Connected Learning Pedagogies & Academic SupportStrengthening Access to Justice in Refugee CampsKakuma Refugee Camp (Kenya)
Université de Genève - InZoneAuthor: Djemila Carron
Courses and research projects in human rights and children’s rights are part of the higher education programming implemented by the University of Geneva-InZone in Kakuma Refugee Camp. Most courses are based on Open Educational Resources produced by the University of Geneva or its partner institutions of higher learning, and integrated into a comprehensive learning eco-system in which local students and student facilitators, graduate students at the University of Geneva as on-line subject-matter tutors and lecturers interact and support collaborative blended learning.
InZone’s advanced human rights students in Kakuma refugee camp were studying the first edition of the course “Applied Human Rights” – a practical human rights course following the methodology of a legal clinic. The aim of this program is to implement an academic human rights project each year in Kakuma. For the first edition, the “Applied Human Rights” students built a project around education and the basics of children’s rights according to customary law, Kenyan law and international law for zone leaders and community elders in the camp. InZone students in Kakuma have been benefiting from the support of legal clinic students from the University of Geneva and Kenyatta University. The three teams of students collaborated from to create a one-week, trilingual training course on children’s rights in Kakuma refugee camp. Field research was conducted looking at some of the most pressing issues regarding children in the camp: the hearing process, sexual violence and early marriage, as well as access to education for all.
In 2019 35 community elders and zone leaders from 10 different nationalities participated in this training. It allowed the sharing of knowledge and facilitated the discussion of concrete steps needed to take in order to improve the implementation of children’s rights in Kakuma. A bilingual booklet (English, Swahili) was designed as a toolkit for the participants in the training and subsequently published and distributed as legal resource in the camp. It contains an explanation of the ‘best interests of the child’ principle, as well as legal bases and relevant information regarding each theme of the training in Kiswahili and English. It also provides a significant platform for the main recommendations made by the community elders and zone leaders who participated in the program.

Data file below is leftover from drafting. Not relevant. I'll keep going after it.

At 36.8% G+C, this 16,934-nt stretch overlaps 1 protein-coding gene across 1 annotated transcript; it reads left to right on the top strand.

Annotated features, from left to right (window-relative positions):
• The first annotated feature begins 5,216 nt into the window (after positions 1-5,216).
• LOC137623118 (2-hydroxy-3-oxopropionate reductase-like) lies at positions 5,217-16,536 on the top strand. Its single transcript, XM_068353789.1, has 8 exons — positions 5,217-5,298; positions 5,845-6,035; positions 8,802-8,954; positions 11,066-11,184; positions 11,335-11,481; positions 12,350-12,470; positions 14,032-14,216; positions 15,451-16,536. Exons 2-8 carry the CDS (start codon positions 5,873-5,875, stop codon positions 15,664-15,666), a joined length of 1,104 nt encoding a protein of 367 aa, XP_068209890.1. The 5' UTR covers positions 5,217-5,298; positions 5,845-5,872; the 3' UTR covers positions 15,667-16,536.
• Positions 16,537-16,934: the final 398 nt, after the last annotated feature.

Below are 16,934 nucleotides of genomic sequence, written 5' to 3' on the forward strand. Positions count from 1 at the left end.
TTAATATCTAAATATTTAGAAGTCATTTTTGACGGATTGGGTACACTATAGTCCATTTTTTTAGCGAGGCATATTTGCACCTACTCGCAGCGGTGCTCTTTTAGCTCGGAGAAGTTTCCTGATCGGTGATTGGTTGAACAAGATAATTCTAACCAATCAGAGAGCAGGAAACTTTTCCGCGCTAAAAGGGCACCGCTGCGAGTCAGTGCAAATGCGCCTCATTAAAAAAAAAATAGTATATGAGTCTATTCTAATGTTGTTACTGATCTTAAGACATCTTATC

Both the creation and the implementation of the course for Elders and Zone leaders as an academic project designed for being operationalized in the camp, generated questions around academic freedom and the capacity and expertise of students, both refugees and Kenyan nationals, to take a community-identified problem in the camp, subject it to proven legal aid clinic practice, generate results collaboratively and return the synthesis to the community to improve legal practice. Critical reflection in camp contexts remains a challenge, that rigorous academic approaches can help overcome to produce quality learning that is contextualized in terms of topics and themes, and highly relevant to the community. Regular implementation of similar projects should help overcome resistance within the humanitarian system to rigorous scientific problem-solving in humanitarian contexts.
While project-based learning is widely recognized as a valuable pedagogical approach that promotes holistic learning, few if any student projects in fragile contexts go beyond the stage of grading by teachers. Taking a “whole-of-camp” approach and ensuring that all stakeholders and actors are engaged in the learning process takes the problem-based learning approach to the real world where serious problems await quality solutions by those who best know the context: the community as a whole and its higher education students. Outcomes invariably are much more contextualized, culturally and linguistically accessible and adoptable by the community.